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Leash Reactivity? Maybe?

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I decided to ask about this, because, although it's difficult to help without seeing the actual behaviour, maybe someone will have some ideas about what might be going on. I'll preface this thing by saying that this behaviour only started after the resource guarding started (which in turn only started after spending a month with my family's poorly-mannered dog), but while the resource guarding has improved a great deal on its own, this "leash reactivity" is following its own weird path. It's only happened a few times, but he's only had the chance to practice it a few times, and I'm not keen to let him do it again.

 

The first time it happened was quite recently after we discovered his resource guarding. It had improved to some degree, and at this point as long as he didn't have anything in his mouth or directly in front of him he wouldn't guard it. So we took him into a pet store, a PetSmart, big open area, and walking around a little beagle puppy came up to sniff him. They were both straining at their leashes, I was cautious but I let Aed sniff. I guess I misread his body language, because after a preliminary sniff he started snarling and lunging, I pulled him back, he stopped for a moment and then started yelping and barking, still snarling a bit. I picked him up and he continued as the other dog and its owner scurried away. At that time, I assumed he'd started up again with resource guarding me.

 

Fast forward a few weeks, no incidents since, he's played with dogs at the off leash park with no problems, he's walked past dogs on leash with no problems, and he's briefly sniffed some of them in passing. We thought the incident was a one time thing. But then as we were walking along the harbour a young husky came up with her owner, leashed of course. They wagged their tails, seemed to everyone to be friendly, got close, almost played, and then suddenly Aed went ballistic, snarling and snapping and going crazy. The owner hurried off with her dog.

 

At this point we understood that he clearly could not greet dogs on leash, but just a few days after that I was standing on leash with him at the grocery store, and he started yelping again like he had in the pet store. There was another dog, I don't know how old, standing with its owner a few meters away. He had been fine with them as we approached the store and while we were standing for a while, but suddenly started with the yelping - I wasn't looking when it happened so I'm not sure what set it off. Anyways, the other dog was curling its lip back and Aed started doing the same, snarling a bit. The owner and the dog were walking away at this point anyways, so I just picked him up and he calmed down.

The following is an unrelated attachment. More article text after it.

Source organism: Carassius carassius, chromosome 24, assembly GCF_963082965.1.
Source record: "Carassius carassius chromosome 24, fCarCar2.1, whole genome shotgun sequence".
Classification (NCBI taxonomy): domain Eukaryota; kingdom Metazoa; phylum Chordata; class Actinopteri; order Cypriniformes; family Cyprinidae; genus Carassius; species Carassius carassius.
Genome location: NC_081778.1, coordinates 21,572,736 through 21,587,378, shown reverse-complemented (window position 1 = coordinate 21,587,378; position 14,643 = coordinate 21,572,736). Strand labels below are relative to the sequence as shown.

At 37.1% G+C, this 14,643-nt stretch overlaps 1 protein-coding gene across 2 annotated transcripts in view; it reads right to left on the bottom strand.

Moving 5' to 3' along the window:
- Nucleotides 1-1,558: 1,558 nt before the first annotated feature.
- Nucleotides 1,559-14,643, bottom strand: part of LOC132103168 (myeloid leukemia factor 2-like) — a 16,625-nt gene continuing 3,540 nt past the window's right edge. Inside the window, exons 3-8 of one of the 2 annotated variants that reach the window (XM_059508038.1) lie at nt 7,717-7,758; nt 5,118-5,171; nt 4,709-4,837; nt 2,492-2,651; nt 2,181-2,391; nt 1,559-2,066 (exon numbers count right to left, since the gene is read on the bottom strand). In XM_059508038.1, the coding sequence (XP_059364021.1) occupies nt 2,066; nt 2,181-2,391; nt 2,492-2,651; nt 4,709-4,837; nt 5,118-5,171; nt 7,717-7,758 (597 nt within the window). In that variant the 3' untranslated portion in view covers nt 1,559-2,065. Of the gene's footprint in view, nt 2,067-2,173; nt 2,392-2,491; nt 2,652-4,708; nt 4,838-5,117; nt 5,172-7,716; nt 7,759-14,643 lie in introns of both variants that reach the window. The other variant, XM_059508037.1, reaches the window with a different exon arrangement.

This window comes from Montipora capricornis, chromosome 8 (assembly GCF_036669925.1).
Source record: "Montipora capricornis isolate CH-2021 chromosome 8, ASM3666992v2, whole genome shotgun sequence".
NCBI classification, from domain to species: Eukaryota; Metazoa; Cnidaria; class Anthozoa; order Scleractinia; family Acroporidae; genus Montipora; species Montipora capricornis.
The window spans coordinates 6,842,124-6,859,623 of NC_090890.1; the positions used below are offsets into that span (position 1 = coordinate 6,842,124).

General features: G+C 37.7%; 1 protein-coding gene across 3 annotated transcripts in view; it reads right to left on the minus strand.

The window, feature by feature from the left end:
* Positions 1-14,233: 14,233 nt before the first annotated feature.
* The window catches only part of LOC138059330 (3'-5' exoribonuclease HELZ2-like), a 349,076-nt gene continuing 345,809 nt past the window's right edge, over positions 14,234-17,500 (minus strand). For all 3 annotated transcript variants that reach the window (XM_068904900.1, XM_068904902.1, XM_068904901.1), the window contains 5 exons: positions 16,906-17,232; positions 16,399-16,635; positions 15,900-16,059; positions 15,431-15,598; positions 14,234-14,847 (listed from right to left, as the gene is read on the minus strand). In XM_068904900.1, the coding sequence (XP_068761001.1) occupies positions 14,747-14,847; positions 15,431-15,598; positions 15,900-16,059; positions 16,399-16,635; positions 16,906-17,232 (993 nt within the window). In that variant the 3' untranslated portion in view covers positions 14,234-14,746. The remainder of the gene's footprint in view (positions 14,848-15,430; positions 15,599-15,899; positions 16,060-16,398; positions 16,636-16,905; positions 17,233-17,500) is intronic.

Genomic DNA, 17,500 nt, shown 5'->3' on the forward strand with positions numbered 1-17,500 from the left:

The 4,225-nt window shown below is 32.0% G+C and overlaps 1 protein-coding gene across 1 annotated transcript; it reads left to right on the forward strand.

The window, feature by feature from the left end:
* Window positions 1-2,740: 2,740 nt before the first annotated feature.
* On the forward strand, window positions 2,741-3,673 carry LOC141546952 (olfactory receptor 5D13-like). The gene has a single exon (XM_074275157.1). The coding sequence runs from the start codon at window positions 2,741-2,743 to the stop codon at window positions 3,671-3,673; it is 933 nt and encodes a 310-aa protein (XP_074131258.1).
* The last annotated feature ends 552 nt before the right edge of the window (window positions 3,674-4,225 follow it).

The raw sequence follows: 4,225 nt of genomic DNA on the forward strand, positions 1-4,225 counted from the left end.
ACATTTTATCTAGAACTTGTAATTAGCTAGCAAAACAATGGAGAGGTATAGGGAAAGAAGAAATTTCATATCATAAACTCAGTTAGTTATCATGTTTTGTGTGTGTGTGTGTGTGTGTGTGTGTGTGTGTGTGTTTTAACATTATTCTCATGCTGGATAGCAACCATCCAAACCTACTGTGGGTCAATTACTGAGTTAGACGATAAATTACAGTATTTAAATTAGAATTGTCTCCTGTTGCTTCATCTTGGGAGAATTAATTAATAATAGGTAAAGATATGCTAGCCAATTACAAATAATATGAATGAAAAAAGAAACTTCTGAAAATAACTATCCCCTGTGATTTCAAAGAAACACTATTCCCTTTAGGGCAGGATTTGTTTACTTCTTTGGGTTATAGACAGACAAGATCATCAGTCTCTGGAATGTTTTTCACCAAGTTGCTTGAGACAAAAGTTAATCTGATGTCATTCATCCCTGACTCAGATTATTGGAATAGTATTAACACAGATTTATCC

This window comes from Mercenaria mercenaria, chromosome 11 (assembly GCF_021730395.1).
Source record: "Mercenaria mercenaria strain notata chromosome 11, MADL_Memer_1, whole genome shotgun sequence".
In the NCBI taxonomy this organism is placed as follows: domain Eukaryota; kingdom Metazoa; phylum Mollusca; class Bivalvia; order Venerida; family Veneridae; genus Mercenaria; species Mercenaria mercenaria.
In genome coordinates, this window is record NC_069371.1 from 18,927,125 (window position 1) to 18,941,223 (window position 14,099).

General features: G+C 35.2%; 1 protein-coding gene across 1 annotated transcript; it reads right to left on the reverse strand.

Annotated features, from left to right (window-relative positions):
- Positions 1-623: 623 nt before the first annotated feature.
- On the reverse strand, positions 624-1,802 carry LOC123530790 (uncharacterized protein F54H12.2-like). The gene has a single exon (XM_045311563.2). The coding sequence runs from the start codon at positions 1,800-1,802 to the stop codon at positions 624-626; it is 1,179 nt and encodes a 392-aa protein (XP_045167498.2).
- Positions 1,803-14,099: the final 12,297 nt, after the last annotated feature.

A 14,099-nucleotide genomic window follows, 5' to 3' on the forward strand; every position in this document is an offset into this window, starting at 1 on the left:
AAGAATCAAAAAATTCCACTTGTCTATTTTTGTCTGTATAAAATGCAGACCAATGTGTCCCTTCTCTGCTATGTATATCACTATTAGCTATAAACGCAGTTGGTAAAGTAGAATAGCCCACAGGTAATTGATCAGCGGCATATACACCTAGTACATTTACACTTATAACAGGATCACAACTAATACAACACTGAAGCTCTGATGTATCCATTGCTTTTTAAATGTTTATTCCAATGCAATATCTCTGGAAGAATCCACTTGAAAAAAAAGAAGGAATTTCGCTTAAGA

Sorry for the wall of text, but I'm hoping to get all the information I have out there, since it's so hard to diagnose without seeing the events firsthand. In all three cases I paid no attention to the other dogs at all, and he was not positioned as if he was trying to keep them away from me, which might indicate resource guarding. It's possible that all three were young dogs, but I can't imagine what the third one could have done to upset him at that distance. There hasn't been another incident yet and we try not to let him anywhere near other dogs on leash, but I'm not sure how to handle this otherwise because I have no idea what's setting him off and I don't know how to find out without setting up another one of these situations.

Right now my ideas (which are by no means mutually exclusive) are:

-Resource guarding

-Leash reactivity, fearly or excited.

-Going overboard on correcting a younger dog

-Insecurity from dealing with my parents' dog's consistent attempts to dominate him

-Something teenager thing unrelated to resource guarding

 

But that's it. What's going on?

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Wonky fear period/hormones kicking in perhaps. I don't think I'd worry too much about the why right now but focus on prevention (which will be similar no matter what). No more meet 'n greets (as you've stated), be clear about what you want him to do, be alert for other dogs so you can give him a "bubble" and step between him and other dogs to facilitate the behavior that you want - something relaxed with calm focus on you.

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Hello!

 

I'm pretty new here, so I'm sure someone will chime in with more/better advice than mine:) But this is exactly what started happening, and progressively got worse, with my dog Jolene. She was fine up until about 8 mos on the leash around other dogs, and suddenly things changed. She was barking and lunging at every dog, sometimes just acting excited, then suddenly barking her scariest bark and lunging, also sending owners and dogs scurrying off.

 

From advice I found on this forum, I bought the Control Unleashed puppy book and taught Jo the "Look at That" game. It is seriously changing our situation. She is able to point out dogs, and anything else that she's anxious about for that matter: motorcycles, loud trucks, bicycles, loud people, kids, birds, and get rewarded for doing so.

 

Jolene is also completely fine off-leash- all of this only occurs on leash. She is 10 mos. now, and with this game it is certainly getting better, thankfully, but there was a period where I was uncomfortable going for walks anywhere we'd have to see another dog, or even one in a window!

 

Maybe it was her teenage onset, maybe she became more fearful, either way- Look at That is working and I'm SO thankful:)

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Two quick thoughts- don't let dogs greet each other on the street, especially if either or both are straining on a leash. It's never a good idea nor is it polite. Think of how excited a dog is when they pull hard on a leash, then they greet a complete strange dog. Dogs should really only meet when calm to better set yourself up for a successful greeting. You also don't know the behavior of a strange dog and what his reaction will be.